I’ve always told my teams that I do not hire their time, but rather their talent and potential: their brains, their energy and passion and their willing to make a difference and impact our clients and the world through them. Innovative companies try to get in existing markets and solve things in complete different ways, some go as far as creating new markets from scratch. They all have in common that their mission is extremely hard, sometimes impossible (thus most fail along the way). The key for their success is how they manage to convince their teams that everything they do is not a job, but a religion. They are changing the world and that is something worth spending time and making history.

I can tell if somebody is motivated by their job by looking at their eyes while they talk about their challenges and ideas. Best people don’t work, they play. They make their challenges their hobbies. I’ve had many conversations at 1 am in the office, after some beers and sushi, before even realizing what time it is. Only when a job makes this kind of conditions happen, the wheel of significant value creation really stirs and great things come from it.

It is very hard to create a culture in which people feel so empowered that they are capable of anything. In my experience, it helps granting absolute flexibility. I don’t remember the last time I approved vacations to my team, or I paid attention to their schedules, or the days in which they worked from home or the office. This is not the kind of conversations I want to have with them. My relationship with my team is based on trust, and it is based on one single (often repetitive) conversation: how can we do more and better, how can we grow faster, how can we raise the bar. Little it matters to me whether they contribute to this questions from the beach in Canary Islands or spending many hours in the office.

However, the government today decided that it is a great idea in the 21th century that all companies like ours should make everybody clock in and clock out by law. I’m now obliged to add people’s time and attendance into our conversation. We now have to treat all jobs like production lines in factories (amidst the era of hyper automation and robotization). They go as far as having us registering accurate pauses for lunch. Unfortunately they don’t include how should we manage the time spent in the chill-out area, or when having long coffees in the outside terrace, or spending the afternoon in ping pong championships. Should we clock-in and clock-out every time we do that too?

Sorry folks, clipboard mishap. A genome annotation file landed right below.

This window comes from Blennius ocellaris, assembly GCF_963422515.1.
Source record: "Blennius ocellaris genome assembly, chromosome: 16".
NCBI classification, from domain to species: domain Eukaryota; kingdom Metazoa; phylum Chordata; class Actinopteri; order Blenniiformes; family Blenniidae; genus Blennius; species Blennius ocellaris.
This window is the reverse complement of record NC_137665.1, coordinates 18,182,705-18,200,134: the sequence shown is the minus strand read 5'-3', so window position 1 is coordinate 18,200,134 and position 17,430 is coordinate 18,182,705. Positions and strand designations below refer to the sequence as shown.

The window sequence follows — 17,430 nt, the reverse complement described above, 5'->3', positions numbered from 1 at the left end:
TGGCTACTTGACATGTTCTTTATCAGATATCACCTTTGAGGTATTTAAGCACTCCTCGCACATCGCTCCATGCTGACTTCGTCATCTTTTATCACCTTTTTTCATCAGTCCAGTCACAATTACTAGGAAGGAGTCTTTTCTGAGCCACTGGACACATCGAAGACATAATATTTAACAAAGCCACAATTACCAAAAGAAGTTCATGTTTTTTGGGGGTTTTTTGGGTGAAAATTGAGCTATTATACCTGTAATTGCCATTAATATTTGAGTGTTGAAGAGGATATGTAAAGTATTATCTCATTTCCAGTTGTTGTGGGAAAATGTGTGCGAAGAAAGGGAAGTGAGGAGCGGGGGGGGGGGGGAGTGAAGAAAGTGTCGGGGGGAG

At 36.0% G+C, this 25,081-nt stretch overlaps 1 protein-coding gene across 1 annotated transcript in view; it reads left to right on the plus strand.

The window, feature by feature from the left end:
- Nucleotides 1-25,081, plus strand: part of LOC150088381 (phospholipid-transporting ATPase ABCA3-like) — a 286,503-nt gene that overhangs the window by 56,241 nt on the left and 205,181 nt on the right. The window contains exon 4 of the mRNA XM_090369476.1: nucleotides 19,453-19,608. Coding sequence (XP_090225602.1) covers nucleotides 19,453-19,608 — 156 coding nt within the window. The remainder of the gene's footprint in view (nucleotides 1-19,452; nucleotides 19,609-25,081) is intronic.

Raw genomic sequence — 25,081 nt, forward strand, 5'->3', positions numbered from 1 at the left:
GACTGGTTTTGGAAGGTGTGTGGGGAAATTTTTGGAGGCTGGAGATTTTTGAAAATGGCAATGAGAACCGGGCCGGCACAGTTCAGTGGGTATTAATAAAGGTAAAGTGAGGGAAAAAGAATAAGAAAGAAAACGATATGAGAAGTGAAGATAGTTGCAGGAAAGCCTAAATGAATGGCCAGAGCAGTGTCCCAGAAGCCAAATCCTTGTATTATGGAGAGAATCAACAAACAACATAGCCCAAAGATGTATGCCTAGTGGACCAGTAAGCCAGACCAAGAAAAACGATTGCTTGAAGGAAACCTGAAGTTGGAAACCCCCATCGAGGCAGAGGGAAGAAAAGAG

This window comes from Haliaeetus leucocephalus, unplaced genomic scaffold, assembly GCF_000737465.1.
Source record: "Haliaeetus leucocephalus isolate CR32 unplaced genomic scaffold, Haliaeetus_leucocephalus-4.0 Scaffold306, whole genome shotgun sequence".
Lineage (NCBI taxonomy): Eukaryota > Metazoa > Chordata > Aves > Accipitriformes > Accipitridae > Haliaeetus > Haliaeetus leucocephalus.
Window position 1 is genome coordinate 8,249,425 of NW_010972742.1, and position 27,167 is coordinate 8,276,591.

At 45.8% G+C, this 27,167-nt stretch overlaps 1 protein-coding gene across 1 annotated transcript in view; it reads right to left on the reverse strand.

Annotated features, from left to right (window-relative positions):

When I travel I always get asked how is the Spanish ecosystem for entrepreneurship and innovation developing, I always defend our potential to become a leading actor in science and technology,  besides our current reputation for tapas, toros and siesta. We previously analysed the many initiatives taking place in the city of Barcelona. But my question is: is there anybody in the government actually helping us to make this happen?

The new law will come to place the next 12th of May. At Factorial we developed a free feature, so companies can instantly become compliant with the law. Interestingly enough, almost immediately after launching this feature people started developing tools using our API to automate clocking or connecting it with Slack and other interfaces. It looks like after all there will always be people willing to work on relevant things and not waste their energy in bureaucratic traps.

PD: You can find more information about the law in this article.